The entomologists call them Brood X—the United States’ east coast seventeen-year cicadas. The name appeals to me, reminiscent of a late-seventies punk band. Each generation emerges from deep underground, molts, mates, lays eggs and then dies. Their path to sexual maturity extending longer than even humans. Their bizarre life-span leaves them without an obvious predator. Any animal that fed on them last time they arrived is now probably dead.
In 2004, Sophie, approaching just two years old, toddled out of our house daily, plucked the giant bugs from tree trunks, the wooden fence bordering our front yard, or our home’s red brick façade, and attached them to her skin. She stood, proud and defiant, with four or six cicadas adorning her arms, face and hair. The rhythmic buzzing of a billion bugs so loud, we needed to shout to one another to be heard.
In 1987, eating them was the rage. Newspapers touted their protein content, offered recipes for fine dining. Eat the nymphs they said, newly emerged from the ground. Fresh and chewy, better flavor, better texture. Fry them up in a bit of oil.
My cat, Madison, a teeny gray, longhaired muffin, barely six pounds, repeatedly hopped out the window, returned with a cicada, batted it about the room until its fight was gone, and then gobbled it up, leaving a pair of wings on the floor. Over and over. Two months in, fat hung off that cat in disgusting rolls.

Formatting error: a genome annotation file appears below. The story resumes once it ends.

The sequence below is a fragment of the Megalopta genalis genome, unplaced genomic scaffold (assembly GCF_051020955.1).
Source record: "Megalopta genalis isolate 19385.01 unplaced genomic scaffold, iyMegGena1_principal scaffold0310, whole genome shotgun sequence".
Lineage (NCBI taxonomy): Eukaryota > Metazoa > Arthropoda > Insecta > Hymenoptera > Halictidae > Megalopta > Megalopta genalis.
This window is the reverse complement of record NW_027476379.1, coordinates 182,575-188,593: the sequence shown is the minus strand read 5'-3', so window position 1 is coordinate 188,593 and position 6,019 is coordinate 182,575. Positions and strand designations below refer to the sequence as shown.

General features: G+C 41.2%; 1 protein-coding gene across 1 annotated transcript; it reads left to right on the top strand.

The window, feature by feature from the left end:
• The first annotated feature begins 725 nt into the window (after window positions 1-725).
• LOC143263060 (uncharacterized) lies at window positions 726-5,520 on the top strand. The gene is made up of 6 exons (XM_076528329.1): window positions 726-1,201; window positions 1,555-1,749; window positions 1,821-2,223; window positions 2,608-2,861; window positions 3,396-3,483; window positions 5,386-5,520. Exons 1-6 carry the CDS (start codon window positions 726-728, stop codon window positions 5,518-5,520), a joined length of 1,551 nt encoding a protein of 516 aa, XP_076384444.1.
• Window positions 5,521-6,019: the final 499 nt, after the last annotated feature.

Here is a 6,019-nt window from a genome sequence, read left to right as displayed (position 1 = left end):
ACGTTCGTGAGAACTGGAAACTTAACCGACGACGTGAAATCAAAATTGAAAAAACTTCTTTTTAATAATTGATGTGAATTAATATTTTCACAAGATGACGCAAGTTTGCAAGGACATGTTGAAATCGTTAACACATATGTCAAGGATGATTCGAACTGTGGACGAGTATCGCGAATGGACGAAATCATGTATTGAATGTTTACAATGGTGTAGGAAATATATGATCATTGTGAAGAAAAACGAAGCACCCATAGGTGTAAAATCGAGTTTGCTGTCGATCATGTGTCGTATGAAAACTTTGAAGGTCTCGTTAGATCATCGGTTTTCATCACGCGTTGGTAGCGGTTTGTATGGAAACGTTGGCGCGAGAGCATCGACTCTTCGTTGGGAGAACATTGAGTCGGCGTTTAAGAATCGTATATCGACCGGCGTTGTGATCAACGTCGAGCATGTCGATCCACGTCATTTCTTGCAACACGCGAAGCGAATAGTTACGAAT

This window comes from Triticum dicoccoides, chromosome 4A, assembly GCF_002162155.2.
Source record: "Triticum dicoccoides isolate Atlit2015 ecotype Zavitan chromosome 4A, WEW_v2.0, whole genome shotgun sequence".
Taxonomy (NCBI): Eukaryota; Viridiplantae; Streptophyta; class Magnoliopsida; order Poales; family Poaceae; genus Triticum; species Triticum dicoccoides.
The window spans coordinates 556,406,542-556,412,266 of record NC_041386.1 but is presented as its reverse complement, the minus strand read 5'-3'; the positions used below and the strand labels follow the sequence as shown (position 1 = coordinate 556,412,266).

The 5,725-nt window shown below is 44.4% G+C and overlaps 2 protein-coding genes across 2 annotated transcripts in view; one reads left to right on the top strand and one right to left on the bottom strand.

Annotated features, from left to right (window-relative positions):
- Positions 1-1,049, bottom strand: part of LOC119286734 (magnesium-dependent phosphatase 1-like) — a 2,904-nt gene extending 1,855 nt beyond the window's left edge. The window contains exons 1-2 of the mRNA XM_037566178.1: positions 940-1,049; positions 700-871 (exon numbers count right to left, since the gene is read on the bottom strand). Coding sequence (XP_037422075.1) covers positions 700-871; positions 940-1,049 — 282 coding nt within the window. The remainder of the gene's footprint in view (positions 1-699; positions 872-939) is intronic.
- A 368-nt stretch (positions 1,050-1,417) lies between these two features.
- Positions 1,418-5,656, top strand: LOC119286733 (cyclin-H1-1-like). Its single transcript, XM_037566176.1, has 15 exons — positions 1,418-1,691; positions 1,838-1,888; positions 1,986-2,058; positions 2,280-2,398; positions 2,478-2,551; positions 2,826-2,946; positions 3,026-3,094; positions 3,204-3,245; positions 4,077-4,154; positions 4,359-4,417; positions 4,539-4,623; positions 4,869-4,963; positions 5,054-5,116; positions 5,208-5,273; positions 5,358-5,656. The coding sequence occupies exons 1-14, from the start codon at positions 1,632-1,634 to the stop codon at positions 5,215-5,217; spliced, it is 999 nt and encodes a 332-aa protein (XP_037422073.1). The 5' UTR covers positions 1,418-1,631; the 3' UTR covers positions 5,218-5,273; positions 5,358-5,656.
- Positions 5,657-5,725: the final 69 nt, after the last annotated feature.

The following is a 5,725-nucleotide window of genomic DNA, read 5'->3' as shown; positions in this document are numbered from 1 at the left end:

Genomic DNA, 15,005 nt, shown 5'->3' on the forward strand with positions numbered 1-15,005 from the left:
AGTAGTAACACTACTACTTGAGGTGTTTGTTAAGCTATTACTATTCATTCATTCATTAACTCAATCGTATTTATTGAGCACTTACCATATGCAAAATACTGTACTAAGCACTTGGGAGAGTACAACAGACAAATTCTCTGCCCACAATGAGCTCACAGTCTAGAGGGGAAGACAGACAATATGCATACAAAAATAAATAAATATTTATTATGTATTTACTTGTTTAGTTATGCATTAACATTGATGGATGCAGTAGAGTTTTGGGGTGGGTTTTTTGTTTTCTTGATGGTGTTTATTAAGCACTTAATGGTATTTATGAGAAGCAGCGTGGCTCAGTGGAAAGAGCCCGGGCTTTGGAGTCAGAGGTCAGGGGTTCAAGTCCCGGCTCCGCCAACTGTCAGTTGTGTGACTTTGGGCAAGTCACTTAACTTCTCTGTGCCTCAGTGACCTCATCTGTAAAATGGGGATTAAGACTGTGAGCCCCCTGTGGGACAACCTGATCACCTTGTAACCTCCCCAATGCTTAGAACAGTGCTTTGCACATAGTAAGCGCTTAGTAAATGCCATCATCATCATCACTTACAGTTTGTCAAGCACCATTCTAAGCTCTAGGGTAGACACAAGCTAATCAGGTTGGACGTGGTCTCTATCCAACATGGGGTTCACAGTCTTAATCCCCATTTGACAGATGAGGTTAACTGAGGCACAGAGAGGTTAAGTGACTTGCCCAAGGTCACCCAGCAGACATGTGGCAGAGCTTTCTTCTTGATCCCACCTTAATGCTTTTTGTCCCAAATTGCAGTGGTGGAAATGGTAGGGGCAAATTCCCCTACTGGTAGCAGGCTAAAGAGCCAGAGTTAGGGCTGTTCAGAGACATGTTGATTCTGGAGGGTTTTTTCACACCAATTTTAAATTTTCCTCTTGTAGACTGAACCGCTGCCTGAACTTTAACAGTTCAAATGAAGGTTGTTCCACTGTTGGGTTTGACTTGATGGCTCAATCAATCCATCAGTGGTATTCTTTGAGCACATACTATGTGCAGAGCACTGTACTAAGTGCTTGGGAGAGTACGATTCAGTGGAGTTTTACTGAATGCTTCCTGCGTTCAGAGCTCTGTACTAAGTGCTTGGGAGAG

A mid-summer house party at my brother’s house, blast furnace hot, no air conditioning, everyone swilling beer to satisfy their thirst. My brother’s roommate Andy, drunk and dehydrated, fainted cold off his feet. On his way down, he slammed his chin on a table. His beard never grew back in that spot. Me, barely more sober than Andy, and disappointed in myself that I never got around to eating one of the prehistoric bugs, went on a hunt. By July the cicadas were all but gone.
After searching for several minutes, I found a grandfather cicada, huge, crusty, his shell hardened by his long summer searching for a mate, slowly dying on a garbage can lid. I popped him in my mouth and crunched my teeth together. I steeled my will-power not to gag and chased him down with warm beer. Of all the recipes I read in the Washington Post, none remotely mirrored my late-night snack.
Today, looking out my back door and through our screened porch, I bummed about the gloom. Cool and cloudy. Not the morning I hoped for. Yesterday, I spent the day trail-building. Knee deep in grass, a weed whacker mulching the underlying poison ivy and spraying it in my face. Yesterday was a beautiful day—sunny and seventy-five, but lost to hard work. Today, rain threatened as I gathered my clothes to head out for a long run in the state forest. On the porch, backlit against the garden, I thought I saw a slug three feet up the screen. When I went out to investigate, I found a young cicada drying his wings. The first of bazillions. The start of Brood X.
Sophie doesn’t remember it, and Eli hasn’t lived through it. In 2004, Susan and I found the cicada invasion to be one of the most amazing events of our lives. At times, while standing in our front yard, we just started laughing because it was so loud, there was really nothing else to do. We no longer live in DC, but looking at a map this morning, I found Gettysburg dead center in the Brood X disbursement area. We’re in a cicada hotspot. Now that they are emerging, I’m beyond excited. I can’t wait to share this experience with my kids. After this year, I’ll see them possibly one, or if I’m really lucky, two more times in my life. Welcome back Brood X.